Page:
Of course, some bees did escape, and there are now wild populations of B. impatiens in western provinces and states as a result. The exact impact of introduced B. impatiens on native species is not known, but relying on robots like Polly could eliminate the risk of introducing foreign species in addition to relieving human labor where manual pollination is the norm. And as Geltner mentions, having actual bees that fly from plant to plant can spread disease between tomato plants, like tobacco mosaic virus, tomato apical stunt viroid, and tomato brown rugose fruit virus, among others, all of which hinder plant productivity or marketability of the fruits.
Biobest, one of the major commercial bumble bee suppliers, is actually one of Arugga’s investors, despite robotic pollination technology being in direct competition with Biobest’s product. In an interview with Mike Cherney from the Wall Street Journal, Karel Bolkmans, a Biobest representative, states that Biobest is in the business of pollination, not bumble bees. “If a robot is better than bumble bees, then robots it will be,” he says.
But Polly isn’t the only robotic pollinator on wheels. BrambleBee, developed at West Virginia University, is another robot using a similar concept for pollinating blackberries, which can also self-pollinate. BrambleBee first uses lasers to generate a map of the greenhouse, then drives up and down the rows of plants, logging flower locations in its memory. It then makes a second pass, stopping for a more detailed inspection at each flower and using a pollinating arm with an agitator on the end to pollinate.
The BrambleBee prototypes cannot yet recognize individual flowers (the researchers used QR codes as a proxy for flowers in their preliminary tests), but, given the success of Polly and the advancement of deep learning technology for automated image recognition, this challenge is surmountable. BrambleBee also remembers which flowers have already been pollinated, and doesn’t waste time agitating them again when new flowers call for another round of pollination.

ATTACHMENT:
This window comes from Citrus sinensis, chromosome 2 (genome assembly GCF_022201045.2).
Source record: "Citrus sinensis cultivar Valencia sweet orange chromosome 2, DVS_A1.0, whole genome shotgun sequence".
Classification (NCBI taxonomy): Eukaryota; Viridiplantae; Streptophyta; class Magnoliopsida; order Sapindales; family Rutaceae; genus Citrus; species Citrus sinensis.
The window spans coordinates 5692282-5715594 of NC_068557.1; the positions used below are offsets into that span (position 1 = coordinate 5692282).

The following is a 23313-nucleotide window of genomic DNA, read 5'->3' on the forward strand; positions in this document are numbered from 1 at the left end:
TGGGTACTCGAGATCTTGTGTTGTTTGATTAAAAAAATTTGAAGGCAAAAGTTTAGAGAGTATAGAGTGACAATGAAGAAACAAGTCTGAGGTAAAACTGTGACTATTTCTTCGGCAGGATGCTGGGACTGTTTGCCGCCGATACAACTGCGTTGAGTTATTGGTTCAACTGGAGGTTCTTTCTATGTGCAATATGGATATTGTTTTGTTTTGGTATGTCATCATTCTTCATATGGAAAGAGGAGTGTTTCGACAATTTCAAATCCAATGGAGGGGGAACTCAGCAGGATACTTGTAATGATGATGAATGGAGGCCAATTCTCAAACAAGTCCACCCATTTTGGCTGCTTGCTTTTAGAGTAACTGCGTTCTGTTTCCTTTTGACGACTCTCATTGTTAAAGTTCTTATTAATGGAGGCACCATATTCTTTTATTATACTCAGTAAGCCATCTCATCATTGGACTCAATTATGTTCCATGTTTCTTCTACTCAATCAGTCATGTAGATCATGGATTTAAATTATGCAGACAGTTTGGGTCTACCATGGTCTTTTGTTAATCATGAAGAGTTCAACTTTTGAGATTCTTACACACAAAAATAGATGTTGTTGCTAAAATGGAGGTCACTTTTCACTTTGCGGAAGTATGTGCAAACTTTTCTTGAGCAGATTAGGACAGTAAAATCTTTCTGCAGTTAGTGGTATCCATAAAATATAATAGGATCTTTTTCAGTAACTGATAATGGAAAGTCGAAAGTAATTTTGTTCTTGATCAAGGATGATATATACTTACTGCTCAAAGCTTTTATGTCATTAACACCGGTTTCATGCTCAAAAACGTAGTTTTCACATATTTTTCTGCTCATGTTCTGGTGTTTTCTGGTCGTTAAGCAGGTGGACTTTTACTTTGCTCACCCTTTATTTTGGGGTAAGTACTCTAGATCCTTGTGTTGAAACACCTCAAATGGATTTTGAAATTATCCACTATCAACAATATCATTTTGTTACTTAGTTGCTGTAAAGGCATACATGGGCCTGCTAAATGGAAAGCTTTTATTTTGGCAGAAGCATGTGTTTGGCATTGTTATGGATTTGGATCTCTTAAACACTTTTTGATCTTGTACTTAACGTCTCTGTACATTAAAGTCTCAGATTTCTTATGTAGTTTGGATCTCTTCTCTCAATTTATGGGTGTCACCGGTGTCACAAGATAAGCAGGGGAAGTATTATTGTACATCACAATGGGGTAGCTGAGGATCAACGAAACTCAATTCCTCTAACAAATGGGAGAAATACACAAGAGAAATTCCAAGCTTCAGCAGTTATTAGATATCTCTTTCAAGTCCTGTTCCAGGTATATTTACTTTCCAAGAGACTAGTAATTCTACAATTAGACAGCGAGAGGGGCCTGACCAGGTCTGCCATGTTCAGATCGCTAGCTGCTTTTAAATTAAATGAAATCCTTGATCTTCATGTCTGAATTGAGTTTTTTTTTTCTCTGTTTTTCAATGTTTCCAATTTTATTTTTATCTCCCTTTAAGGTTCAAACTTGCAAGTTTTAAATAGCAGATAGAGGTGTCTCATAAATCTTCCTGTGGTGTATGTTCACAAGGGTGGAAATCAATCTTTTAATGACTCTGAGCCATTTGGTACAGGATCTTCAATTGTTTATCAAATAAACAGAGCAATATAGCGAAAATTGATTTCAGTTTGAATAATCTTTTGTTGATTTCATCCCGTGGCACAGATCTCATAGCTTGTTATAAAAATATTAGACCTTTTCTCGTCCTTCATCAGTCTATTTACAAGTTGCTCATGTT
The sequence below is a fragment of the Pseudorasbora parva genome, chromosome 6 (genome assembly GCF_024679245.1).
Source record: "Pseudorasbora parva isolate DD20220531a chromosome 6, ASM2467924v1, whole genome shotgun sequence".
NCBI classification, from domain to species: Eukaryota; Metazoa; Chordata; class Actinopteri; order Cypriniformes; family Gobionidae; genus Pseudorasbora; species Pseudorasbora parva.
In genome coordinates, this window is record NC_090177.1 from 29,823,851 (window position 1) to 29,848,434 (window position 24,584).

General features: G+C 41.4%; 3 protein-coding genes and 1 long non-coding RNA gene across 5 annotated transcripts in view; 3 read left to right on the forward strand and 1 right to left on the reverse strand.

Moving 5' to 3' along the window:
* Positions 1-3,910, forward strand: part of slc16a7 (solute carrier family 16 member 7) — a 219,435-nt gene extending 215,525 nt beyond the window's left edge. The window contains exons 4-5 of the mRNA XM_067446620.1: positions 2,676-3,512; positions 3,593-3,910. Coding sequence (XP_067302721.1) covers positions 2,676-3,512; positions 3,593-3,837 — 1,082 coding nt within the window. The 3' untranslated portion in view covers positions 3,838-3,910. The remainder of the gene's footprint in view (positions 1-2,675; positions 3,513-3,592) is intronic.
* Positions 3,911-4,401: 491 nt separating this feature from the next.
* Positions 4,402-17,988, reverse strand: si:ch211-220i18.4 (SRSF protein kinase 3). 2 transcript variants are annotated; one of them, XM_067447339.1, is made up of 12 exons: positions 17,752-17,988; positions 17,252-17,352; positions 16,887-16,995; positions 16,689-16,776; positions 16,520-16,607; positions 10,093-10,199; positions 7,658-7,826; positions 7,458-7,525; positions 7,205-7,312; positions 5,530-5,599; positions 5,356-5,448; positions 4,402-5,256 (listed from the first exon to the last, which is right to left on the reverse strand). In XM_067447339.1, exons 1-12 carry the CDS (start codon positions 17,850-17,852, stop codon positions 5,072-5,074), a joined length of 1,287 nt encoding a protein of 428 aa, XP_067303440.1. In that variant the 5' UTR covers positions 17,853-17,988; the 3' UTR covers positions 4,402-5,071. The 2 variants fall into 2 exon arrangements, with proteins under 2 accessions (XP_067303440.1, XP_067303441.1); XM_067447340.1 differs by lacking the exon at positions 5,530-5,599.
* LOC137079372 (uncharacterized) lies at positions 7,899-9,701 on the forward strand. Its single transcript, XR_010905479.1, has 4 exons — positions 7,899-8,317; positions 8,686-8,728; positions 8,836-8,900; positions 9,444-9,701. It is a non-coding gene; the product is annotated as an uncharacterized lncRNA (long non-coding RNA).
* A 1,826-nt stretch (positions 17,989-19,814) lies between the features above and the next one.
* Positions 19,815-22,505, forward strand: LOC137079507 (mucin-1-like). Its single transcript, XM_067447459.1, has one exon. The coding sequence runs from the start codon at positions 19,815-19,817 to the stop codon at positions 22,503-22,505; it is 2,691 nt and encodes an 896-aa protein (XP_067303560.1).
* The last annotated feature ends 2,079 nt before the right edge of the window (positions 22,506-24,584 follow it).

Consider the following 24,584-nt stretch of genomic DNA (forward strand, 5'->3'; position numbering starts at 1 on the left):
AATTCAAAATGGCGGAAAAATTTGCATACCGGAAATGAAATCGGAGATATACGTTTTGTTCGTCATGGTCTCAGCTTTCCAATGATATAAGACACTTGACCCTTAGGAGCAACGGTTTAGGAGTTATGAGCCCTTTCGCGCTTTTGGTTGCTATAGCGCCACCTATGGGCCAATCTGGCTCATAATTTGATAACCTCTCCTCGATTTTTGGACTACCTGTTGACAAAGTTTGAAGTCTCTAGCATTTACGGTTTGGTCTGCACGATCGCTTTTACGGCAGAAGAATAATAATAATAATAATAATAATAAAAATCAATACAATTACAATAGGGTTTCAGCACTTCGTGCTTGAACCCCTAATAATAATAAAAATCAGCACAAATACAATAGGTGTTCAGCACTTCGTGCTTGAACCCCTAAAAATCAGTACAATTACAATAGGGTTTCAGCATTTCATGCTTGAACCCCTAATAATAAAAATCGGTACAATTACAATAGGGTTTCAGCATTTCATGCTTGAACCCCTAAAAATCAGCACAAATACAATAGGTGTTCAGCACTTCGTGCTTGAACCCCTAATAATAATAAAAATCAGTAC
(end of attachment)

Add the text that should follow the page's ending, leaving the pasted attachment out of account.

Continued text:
Large, rolling robots were the first to be commercialized in part because they require far less technology development to get off the ground. But they aren’t suitable for pollinating trees, and can’t yet transfer pollen from one flower to another, which is necessary for crops that don’t self-pollinate. For that, flying robots are needed.
Although more versatile, flying robots have two major problems that limit their success: Lighter batteries are less efficient, in terms of their power-to-mass ratio, so it is difficult to manufacture insect-sized flying robots that have sufficient battery life for practical use. And because they are so small, precise movement through the air is difficult to achieve with human controllers, let alone autonomously. But one of these challenges has been overcome by researchers at the Wyss Institute for Biologically Inspired Engineering at Harvard, Massachusetts.
Wyss has been leading the field of insect-scale robotics (defined as weighing < 0.5 g with a wingspan of < 5 cm) since 2013, when researchers there first unveiled the RoboBee, a flying robot weighing just 80 mg — about the mass of a bee. As they published in the journal Science,1 that robot did not have an onboard power supply and had to be tethered to a power source, which obviously limits its practical utility. But in 2019, Dr. Noah Jafferis and his colleagues at Wyss published the first report of untethered flight of an insect-scale robot, which uses lightweight solar cells weighing about 10 mg to generate power.2
But the prototype with the onboard power source, which the researchers call RoboBee X-wing, had poor flight control. In a press release from Harvard, the researchers describe a situation that sounds more like ….